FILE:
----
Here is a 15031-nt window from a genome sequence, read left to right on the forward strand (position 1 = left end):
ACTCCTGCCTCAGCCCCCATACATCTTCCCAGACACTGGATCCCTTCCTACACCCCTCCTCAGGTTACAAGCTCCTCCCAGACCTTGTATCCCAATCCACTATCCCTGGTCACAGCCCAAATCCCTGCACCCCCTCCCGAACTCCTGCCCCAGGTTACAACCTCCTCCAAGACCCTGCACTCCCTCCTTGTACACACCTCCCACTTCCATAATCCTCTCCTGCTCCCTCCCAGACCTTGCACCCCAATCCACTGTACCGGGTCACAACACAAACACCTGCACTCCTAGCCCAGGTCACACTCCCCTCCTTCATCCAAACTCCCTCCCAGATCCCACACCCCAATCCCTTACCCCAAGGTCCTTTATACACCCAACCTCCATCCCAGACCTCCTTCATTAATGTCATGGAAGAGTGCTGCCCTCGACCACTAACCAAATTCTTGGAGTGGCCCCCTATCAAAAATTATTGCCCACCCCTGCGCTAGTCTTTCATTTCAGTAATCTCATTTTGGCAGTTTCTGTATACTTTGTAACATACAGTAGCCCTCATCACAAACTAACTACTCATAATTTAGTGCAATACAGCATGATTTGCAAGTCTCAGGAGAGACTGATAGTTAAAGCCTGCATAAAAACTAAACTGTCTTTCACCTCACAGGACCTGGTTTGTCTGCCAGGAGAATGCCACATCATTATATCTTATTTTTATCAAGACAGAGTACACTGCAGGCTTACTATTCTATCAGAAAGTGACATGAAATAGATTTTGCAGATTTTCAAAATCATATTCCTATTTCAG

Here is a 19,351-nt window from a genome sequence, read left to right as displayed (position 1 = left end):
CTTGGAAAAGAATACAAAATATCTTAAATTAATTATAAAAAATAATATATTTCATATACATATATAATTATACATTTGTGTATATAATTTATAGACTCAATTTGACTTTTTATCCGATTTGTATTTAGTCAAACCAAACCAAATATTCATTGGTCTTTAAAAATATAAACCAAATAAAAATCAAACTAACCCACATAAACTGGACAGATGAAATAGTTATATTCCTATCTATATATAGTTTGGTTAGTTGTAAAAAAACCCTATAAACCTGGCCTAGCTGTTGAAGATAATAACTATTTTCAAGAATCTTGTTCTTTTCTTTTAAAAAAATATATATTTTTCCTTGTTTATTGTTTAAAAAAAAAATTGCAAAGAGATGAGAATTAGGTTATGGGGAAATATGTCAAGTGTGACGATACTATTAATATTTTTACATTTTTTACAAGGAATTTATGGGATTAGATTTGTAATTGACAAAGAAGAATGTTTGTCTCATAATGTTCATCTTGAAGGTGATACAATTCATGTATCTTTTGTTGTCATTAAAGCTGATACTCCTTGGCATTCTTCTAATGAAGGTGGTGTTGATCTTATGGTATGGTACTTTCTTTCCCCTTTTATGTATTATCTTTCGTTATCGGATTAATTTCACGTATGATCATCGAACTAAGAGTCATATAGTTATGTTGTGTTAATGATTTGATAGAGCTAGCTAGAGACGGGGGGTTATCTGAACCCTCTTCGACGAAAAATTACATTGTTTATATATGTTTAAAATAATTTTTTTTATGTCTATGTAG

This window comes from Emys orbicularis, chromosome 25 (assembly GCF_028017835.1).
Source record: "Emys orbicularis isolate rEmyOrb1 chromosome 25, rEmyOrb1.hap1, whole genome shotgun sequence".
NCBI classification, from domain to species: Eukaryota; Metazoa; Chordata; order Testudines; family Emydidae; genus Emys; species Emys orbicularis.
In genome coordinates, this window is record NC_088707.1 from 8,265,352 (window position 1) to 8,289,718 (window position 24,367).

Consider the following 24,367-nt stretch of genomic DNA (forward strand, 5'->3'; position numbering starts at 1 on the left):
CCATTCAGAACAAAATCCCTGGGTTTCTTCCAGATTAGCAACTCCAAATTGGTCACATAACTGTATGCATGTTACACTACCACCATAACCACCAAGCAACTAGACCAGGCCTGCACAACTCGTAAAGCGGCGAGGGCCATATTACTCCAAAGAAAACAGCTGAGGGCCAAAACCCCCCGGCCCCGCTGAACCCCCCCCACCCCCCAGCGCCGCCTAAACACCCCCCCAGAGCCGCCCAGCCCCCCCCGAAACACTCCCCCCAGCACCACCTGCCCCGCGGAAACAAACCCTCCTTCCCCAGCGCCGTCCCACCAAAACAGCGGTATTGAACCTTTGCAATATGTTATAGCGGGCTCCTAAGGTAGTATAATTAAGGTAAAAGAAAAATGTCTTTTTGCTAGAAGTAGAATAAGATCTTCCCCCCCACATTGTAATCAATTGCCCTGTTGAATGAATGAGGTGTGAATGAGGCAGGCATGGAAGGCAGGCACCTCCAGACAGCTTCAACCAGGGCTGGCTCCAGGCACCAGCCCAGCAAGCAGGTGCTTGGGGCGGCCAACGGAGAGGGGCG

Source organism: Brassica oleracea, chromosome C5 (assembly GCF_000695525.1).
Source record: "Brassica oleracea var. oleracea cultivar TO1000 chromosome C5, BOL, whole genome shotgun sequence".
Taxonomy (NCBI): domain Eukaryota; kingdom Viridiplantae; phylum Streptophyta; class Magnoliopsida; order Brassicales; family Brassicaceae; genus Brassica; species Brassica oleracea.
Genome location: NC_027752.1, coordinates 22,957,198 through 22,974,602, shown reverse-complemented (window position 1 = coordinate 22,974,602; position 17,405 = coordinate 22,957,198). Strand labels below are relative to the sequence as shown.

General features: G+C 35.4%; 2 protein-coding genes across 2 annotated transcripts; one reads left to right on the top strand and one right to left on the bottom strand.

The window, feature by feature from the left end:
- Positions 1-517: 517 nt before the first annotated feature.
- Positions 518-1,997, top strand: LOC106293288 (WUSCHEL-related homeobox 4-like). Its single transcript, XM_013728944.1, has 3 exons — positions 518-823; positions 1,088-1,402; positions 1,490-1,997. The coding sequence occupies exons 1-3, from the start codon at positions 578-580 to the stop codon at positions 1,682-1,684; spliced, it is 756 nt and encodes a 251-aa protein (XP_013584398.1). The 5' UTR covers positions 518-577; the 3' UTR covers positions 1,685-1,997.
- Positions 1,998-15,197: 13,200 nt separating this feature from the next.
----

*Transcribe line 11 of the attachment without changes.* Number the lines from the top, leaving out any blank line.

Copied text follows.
Source organism: Brassica oleracea, chromosome C5 (assembly GCF_000695525.1).